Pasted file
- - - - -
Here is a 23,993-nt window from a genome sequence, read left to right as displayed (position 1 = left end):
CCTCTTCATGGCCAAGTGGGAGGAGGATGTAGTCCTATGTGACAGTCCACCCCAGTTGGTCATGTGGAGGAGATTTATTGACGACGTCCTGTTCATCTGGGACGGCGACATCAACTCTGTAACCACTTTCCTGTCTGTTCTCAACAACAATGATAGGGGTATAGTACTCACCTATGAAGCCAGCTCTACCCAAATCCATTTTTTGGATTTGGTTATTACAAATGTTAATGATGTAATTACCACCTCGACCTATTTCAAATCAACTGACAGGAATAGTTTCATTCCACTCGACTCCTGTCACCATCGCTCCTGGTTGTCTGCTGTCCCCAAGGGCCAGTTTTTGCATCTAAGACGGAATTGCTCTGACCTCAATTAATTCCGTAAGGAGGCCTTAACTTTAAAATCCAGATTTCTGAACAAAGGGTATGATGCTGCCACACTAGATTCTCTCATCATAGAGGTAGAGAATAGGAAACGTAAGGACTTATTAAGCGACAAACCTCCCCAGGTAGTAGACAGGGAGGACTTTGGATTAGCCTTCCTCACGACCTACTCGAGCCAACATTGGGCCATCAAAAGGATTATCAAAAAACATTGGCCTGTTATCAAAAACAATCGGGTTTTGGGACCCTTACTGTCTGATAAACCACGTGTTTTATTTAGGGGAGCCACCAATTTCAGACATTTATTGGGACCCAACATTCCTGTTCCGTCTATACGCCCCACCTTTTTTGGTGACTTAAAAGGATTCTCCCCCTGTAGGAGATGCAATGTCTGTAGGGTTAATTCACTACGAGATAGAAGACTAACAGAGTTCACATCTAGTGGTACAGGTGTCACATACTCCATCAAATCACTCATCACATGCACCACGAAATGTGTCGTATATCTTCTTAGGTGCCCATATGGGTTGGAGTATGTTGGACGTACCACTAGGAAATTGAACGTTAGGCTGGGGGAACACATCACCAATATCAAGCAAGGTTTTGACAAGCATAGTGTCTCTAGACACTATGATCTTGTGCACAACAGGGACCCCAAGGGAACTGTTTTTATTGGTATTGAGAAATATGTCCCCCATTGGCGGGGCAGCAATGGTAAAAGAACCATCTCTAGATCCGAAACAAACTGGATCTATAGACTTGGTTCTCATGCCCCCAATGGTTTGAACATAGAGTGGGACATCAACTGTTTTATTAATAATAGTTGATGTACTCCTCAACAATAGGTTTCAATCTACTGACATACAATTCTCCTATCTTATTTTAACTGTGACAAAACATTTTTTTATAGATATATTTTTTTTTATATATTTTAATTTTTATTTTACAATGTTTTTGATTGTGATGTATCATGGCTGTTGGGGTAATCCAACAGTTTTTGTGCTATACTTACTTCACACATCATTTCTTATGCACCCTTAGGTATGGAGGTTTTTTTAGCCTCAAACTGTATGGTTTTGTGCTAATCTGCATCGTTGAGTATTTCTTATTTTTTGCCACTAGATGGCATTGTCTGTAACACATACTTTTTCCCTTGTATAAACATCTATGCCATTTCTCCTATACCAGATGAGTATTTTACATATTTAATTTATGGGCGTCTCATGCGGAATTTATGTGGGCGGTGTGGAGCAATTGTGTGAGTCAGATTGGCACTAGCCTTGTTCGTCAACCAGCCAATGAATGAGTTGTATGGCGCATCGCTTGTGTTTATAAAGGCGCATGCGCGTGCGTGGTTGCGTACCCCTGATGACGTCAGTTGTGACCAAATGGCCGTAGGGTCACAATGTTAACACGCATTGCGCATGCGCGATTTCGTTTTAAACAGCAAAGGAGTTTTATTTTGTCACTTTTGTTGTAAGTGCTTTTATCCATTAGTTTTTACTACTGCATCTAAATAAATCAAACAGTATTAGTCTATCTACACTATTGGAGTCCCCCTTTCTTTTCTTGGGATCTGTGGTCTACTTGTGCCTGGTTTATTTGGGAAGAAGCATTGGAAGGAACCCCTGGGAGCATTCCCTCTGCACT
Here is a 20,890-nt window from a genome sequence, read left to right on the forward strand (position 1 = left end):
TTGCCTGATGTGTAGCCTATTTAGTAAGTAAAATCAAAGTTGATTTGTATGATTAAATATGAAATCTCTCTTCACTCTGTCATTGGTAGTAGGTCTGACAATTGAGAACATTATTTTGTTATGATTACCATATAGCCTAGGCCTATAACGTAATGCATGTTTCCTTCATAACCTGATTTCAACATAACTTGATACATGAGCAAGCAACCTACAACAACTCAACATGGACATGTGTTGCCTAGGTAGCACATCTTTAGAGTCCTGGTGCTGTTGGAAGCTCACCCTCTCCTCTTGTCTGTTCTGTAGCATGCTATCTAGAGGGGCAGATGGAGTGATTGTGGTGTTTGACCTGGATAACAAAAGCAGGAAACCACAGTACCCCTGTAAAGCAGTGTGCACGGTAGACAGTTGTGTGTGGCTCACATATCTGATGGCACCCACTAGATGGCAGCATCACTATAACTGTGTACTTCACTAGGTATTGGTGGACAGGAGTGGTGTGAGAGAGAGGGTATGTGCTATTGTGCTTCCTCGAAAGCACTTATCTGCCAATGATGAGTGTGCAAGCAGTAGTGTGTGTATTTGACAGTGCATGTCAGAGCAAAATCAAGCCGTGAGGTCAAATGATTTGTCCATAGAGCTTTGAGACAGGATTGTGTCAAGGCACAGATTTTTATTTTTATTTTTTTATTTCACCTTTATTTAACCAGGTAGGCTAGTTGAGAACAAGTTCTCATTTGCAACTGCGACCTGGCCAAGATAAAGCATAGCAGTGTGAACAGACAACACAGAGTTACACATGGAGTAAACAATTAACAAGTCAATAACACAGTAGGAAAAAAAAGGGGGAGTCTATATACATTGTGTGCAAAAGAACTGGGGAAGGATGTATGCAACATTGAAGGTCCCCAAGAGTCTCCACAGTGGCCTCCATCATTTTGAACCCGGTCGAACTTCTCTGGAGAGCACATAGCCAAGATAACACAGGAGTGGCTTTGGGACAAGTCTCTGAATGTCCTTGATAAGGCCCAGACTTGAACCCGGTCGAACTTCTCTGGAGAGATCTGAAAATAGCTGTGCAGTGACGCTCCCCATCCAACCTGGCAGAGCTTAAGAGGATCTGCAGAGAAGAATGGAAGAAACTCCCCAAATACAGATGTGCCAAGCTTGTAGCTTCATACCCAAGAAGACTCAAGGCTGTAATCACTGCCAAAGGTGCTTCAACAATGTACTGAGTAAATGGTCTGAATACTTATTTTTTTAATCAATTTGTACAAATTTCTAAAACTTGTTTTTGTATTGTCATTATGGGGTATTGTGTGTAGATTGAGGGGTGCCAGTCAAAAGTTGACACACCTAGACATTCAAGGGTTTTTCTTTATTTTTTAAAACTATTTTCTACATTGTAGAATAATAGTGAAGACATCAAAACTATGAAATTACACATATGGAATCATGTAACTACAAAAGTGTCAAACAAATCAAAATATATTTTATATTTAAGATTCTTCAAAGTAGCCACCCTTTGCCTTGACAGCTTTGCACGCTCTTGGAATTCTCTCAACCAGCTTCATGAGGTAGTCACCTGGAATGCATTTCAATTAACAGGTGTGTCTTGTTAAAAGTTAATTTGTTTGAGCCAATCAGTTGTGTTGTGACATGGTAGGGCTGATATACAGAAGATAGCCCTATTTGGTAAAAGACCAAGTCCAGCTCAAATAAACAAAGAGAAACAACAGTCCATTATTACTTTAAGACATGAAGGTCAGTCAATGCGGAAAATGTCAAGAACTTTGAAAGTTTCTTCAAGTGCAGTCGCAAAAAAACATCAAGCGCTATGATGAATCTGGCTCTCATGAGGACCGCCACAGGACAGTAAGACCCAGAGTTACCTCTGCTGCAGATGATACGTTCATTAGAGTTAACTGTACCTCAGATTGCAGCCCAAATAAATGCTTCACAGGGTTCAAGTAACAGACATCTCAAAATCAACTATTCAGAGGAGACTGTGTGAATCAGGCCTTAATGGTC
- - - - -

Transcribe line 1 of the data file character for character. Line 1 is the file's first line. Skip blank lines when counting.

Here is a 23,993-nt window from a genome sequence, read left to right as displayed (position 1 = left end):